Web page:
Salt marsh on Boundary Bay.

The value of marshes and mud flats

The varied wetland habitats in the Fraser delta are a key reason for the number and diversity of birds found here.

Marshes and mud flats are among the most productive wildlife habitats on the planet, yet their value is often poorly understood. Despite international wildlife designations and official protection as Wildlife Management Areas, the Fraser delta foreshore is at risk. Such impacts as invasive species and port development diminish the viability of critical habitats.

Not all marshes and mud flats are the same. Extensive marshes of sedges, bulrushes and cattails line the shore between Brunswick Point and Richmond, prime habitat for snow geese and trumpeter swans. This is the active front of the delta, strongly affected by freshwater from the Fraser. Nearby, brackish mud flats on Roberts Bank have areas of biofilm, a surface layer of bacteria and diatoms that is an important food for western sandpipers. Sandpipers slurp it into their bills during migration rest stops, in a style known as “snot-feeding” .

Anne MurrayBoundary Bay’s waters, shielded by the Point Roberts peninsula, are much saltier, and the shoreline has the last small remnants of what were once extensive salt marshes. Plants such as Salicornia (sea asparagus), sea arrowgrass, and orache flourish here, as well as the invasive cordgrass, Spartina.  In July, brightly-coloured strands of the parasitic plant, salt marsh dodder, look like orange spray paint. Great blue herons roost and feed, and thousands of dabbling ducks gather in fall and winter.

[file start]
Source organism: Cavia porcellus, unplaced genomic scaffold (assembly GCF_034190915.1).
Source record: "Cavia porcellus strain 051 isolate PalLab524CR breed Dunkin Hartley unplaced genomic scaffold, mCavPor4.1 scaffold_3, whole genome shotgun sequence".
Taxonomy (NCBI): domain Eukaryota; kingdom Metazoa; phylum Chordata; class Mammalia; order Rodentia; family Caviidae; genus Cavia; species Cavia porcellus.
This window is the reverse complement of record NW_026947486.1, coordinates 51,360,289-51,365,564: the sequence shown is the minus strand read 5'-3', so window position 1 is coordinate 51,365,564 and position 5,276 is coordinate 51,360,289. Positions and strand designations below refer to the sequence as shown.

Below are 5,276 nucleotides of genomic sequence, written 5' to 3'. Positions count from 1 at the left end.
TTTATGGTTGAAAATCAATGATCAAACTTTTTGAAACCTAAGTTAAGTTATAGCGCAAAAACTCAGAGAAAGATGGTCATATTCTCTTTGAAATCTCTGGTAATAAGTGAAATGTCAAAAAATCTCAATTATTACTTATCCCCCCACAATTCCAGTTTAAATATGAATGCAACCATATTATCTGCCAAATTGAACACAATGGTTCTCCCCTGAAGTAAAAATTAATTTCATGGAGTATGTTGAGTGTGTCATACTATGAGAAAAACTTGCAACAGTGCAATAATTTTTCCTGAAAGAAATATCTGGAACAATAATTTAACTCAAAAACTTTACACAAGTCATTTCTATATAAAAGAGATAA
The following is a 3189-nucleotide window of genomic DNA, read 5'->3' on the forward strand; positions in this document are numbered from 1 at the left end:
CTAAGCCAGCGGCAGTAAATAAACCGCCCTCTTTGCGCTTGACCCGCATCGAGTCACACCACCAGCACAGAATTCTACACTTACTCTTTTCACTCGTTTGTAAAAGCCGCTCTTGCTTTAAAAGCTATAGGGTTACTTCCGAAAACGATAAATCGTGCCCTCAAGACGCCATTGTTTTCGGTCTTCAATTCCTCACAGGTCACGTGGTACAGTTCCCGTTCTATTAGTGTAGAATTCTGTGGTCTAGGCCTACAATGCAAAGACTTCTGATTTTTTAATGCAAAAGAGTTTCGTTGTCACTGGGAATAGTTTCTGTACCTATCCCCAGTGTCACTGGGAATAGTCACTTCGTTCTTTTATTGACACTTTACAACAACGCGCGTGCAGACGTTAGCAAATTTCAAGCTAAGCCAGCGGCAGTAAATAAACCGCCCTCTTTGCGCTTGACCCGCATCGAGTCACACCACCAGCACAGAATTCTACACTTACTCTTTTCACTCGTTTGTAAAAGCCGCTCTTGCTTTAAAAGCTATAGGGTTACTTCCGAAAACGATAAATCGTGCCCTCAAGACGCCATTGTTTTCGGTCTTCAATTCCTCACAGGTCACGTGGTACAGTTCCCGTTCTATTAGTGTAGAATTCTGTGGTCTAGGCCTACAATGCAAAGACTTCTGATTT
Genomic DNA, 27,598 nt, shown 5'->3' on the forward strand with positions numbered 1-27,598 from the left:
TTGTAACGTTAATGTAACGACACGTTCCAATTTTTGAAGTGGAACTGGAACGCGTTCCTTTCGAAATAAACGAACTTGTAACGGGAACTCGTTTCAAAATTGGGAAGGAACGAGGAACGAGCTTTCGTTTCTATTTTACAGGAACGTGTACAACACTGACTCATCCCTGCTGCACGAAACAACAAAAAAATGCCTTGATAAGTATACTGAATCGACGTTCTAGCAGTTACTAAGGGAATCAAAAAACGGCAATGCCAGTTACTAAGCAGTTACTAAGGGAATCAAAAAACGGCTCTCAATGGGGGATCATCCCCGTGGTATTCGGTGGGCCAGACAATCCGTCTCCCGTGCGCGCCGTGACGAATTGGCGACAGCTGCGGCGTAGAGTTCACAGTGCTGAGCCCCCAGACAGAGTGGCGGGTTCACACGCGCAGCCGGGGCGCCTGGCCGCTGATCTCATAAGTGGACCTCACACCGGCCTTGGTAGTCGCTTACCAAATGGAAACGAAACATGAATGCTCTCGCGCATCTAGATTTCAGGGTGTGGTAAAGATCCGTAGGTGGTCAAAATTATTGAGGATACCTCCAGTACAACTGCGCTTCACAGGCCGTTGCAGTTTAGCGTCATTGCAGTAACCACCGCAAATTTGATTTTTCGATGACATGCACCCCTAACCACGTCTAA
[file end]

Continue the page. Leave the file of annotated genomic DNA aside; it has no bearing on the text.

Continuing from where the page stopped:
With the lower part of the beach inundated by the tide twice daily, life there is adapted to salt water. Nearer the dyke, the marsh is awash only during the highest, stormiest tides, so a wider variety of species can flourish. Canadian goldenrod, Douglas’ aster and gumweed brighten the Boundary Bay foreshore in late summer. Rodents, such as Townsend’s vole, attract many birds of prey. Strong winter tides reshape the landscape, sending waves crashing over the dykes, tossing giant logs into piles and moving sand around. This is well illustrated by the numerous changes undergone by the Beach Grove lagoons.

Mud Bay, at the eastern end of Boundary Bay, is influenced by the freshwater of the Serpentine and Nicomekl Rivers. This was once the scene of a thriving oyster industry, destroyed by water pollution. Pacific oysters, an introduced species, still grow in abundance at the mouth of the Serpentine. Sheltered tidal marshes around Blackie Spit at the mouth of the Nicomekl are important for migratory birds, including locally rare birds like long-billed curlew, marbled godwit and nesting purple martins.

The varied wetland habitats in the Fraser delta are a key reason for the number and diversity of birds found here. Birds do not fly around at random – they are often faithful to precise locations. That is why local birdwatchers know where to look for mountain bluebirds in spring, snowy owls in irruption year winters, and rare shorebirds in late summer.

Our marshes and mud flats are complex, vital ecosystems.  We must treat them with great respect.

Anne Murray is a local naturalist, blogger and author of two books on nature in the Fraser River delta, available from local bookstores; see www.natureguidesbc.com and www.natureguidesbc.wordpress.com

 

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